Stocks slip despite blowout Nike report helping to buoy the Dow
U.S. equity futures were firmer in early trading following reports that an agreement has been reached on a continuing resolution to avoid a government shutdown at the end of the month. Meanwhile, J&J is beginning a large phase 3 trial of its COVID-19 vaccine which will notably feature only one dose, as opposed to the two dose regimens that some other leading vaccine contenders are contemplating. The averages have moved lower after their early strength, though the Dow is not behaving as badly as the S&P and Nasdaq given the support from Nike (NKE) following the sneaker giant's earnings report.
ECONOMIC EVENTS: In the U.S., the FHFA house price index climbed another 1.0% to 293.0 in July, hitting a new all-time high. Markit's manufacturing PMI edged up 0.4 ticks to 53.5 in the flash September print.
Data from the Johns Hopkins Whiting School of Engineering shows there are now 31.7M confirmed cases of COVID-19 worldwide, including 6.9M in the U.S., and 972,372 deaths due to the disease, including 201,000 in the U.S.
TOP NEWS: Shares of Nike are 10% higher near noon after what Piper Sandler analyst Erinn Murphy called a "slam dunk of a quarter." Guggenheim analyst Robert Drbul, who was among the many on Wall Street to raise his price target on Nike, noted that the company reported earnings of 95c per share that nearly doubled his higher-than-consensus forecast of 51c per share. Meanwhile, Morgan Stanley analyst Kimberly Greenberger said the company's "stunning snapback" in its fiscal first quarter confirm that Nike is one of the few apparel and footwear companies she covers whose business model, total addressable market, and margin profile look better positioned post-pandemic.
Tesla (TSLA) shares are down 8.5% at midday following last night's Battery Day event held by the company. Deutsche Bank analyst Emmanuel Rosner, who upgraded Tesla to Buy from Hold with a price target of $500, said the Battery Day showcased an "impressive trajectory" for Tesla's technology, capacity and cost, which should help extend the company's lead "considerably." Meanwhile, Morgan Stanley's Adam Jonas said Tesla's event "largely lived up to the hype, but didn't clearly exceed it," with his view being that the main takeaways were that Tesla's battery technology is outpacing current growth in supply and that it is "time to spend significantly."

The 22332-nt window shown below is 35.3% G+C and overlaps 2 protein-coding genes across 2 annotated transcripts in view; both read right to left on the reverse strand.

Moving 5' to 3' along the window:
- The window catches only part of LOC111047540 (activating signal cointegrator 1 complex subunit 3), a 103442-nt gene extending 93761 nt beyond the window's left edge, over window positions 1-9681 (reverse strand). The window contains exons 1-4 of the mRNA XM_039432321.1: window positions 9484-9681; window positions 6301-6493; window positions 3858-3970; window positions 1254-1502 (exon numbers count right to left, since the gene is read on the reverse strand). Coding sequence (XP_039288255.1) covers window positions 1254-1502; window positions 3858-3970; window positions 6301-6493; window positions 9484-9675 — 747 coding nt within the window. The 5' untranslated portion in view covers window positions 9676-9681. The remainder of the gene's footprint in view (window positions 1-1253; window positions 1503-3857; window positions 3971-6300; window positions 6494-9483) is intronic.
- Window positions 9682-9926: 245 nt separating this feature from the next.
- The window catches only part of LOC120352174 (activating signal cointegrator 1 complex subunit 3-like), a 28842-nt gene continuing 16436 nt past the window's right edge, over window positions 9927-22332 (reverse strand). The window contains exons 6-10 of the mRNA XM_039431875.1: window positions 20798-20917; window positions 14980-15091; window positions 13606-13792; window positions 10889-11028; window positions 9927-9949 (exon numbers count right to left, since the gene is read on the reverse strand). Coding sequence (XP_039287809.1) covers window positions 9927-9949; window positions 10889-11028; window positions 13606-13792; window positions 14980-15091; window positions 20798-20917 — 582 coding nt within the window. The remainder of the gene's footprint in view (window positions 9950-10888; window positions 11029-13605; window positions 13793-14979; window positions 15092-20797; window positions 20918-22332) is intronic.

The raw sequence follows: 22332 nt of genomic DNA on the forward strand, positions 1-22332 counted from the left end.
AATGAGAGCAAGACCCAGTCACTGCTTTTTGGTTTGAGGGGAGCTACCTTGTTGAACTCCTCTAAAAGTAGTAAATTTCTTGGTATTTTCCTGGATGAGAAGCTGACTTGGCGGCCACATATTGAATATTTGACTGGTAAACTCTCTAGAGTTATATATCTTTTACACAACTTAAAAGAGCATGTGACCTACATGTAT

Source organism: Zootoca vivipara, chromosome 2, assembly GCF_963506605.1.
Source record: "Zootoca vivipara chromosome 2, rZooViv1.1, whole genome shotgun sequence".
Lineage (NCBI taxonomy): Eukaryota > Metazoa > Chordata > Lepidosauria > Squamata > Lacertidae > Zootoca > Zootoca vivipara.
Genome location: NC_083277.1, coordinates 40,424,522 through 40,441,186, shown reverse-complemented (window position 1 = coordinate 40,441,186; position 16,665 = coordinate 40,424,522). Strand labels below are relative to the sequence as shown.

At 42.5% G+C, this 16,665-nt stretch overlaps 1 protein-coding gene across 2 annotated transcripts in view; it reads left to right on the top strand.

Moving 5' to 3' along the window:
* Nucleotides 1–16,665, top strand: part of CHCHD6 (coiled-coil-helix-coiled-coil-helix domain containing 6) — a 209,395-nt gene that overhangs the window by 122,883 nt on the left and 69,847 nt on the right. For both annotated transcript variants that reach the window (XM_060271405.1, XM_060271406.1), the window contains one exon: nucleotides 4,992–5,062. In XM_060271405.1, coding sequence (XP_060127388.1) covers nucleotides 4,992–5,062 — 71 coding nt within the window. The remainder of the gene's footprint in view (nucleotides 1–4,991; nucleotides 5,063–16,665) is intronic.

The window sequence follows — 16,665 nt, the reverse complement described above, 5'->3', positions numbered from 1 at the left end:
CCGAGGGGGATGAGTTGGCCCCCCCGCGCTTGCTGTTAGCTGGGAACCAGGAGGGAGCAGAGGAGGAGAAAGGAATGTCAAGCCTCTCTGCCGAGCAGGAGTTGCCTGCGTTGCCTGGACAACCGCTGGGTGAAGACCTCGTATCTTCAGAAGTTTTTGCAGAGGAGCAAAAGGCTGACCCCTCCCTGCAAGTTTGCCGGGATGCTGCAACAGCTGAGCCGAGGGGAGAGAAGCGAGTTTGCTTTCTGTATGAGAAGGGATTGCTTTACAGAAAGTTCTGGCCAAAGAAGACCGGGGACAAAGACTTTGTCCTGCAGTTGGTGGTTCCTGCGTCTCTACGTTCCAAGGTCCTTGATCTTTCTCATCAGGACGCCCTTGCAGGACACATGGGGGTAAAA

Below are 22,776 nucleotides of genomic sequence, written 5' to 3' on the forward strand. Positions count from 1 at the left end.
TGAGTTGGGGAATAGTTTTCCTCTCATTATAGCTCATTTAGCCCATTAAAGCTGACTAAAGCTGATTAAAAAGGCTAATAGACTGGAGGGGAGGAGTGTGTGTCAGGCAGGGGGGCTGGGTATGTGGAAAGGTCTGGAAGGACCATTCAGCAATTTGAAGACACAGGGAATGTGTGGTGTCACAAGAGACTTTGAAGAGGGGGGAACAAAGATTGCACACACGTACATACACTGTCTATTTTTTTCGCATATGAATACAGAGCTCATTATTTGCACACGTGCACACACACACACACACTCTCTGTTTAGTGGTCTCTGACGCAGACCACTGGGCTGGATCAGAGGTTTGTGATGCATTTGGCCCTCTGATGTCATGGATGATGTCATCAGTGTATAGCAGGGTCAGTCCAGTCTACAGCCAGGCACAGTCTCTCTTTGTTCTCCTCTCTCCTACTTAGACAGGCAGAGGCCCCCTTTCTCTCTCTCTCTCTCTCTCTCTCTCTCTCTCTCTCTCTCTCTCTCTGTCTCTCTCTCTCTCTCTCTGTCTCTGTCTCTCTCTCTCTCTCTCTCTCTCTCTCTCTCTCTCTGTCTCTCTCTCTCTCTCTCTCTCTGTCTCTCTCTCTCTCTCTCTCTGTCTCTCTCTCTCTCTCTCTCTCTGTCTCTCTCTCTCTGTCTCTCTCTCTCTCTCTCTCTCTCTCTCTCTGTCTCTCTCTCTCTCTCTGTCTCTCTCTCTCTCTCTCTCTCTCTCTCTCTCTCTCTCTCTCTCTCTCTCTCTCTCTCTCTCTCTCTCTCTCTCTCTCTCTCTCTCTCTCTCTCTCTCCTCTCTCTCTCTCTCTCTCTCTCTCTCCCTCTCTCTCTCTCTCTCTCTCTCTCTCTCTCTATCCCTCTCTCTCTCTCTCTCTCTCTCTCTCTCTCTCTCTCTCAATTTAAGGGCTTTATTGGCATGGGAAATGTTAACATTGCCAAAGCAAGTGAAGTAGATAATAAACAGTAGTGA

In COVID-19 news, Johnson & Johnson (JNJ) announced the launch of its large-scale, pivotal, multi-country Phase 3 ENSEMBLE trial for its COVID-19 vaccine candidate, JNJ-78436735. Interim results from the company's Phase 1/2a clinical study demonstrated that the safety profile and immunogenicity after a single vaccination were supportive of further development, the company said. J&J has continued the scaling up of its manufacturing capacity and remains on track to meet its goal of providing 1B doses of a vaccine each year, the company added.
Western Digital (WDC) announced that it is reorganizing and creating separate business units for its Flash and Hard Drive product businesses, after which Benchmark analyst Mark Miller and Craig-Hallum analyst Christian Schwab both said they believe this is likely a first step to ultimately spinning off one of the businesses at some point in the future.
MAJOR MOVERS: Among the noteworthy gainers was Twitter (TWTR), which rose nearly 9% after Pivotal Research analyst Michael Levine upgraded the stock to Buy from Hold.
Also higher was JinkoSolar (JKS), which gained 19% after reporting quarterly results.
Among the notable losers was AC Immune (ACIU), which fell 43% after Genentech (RHHBY) said that semorinemab did not meet its primary efficacy endpoint in a Phase 2 trial.
Also lower was Regenxbio (RGNX), which is down 2% after partner Novartis' (NVS) bid to expand its Zolgensma to more spinal muscular atrophy patients faces a possible delay after the FDA requested another study in older children getting the drug via a spinal infusion.
INDEXES: Near midday, the Dow was down 101.80, or 0.37%, to 27,186.38, the Nasdaq was down 148.20, or 1.35%, to 10,815.43, and the S&P 500 was down 26.41, or 0.80%, to 3,289.16.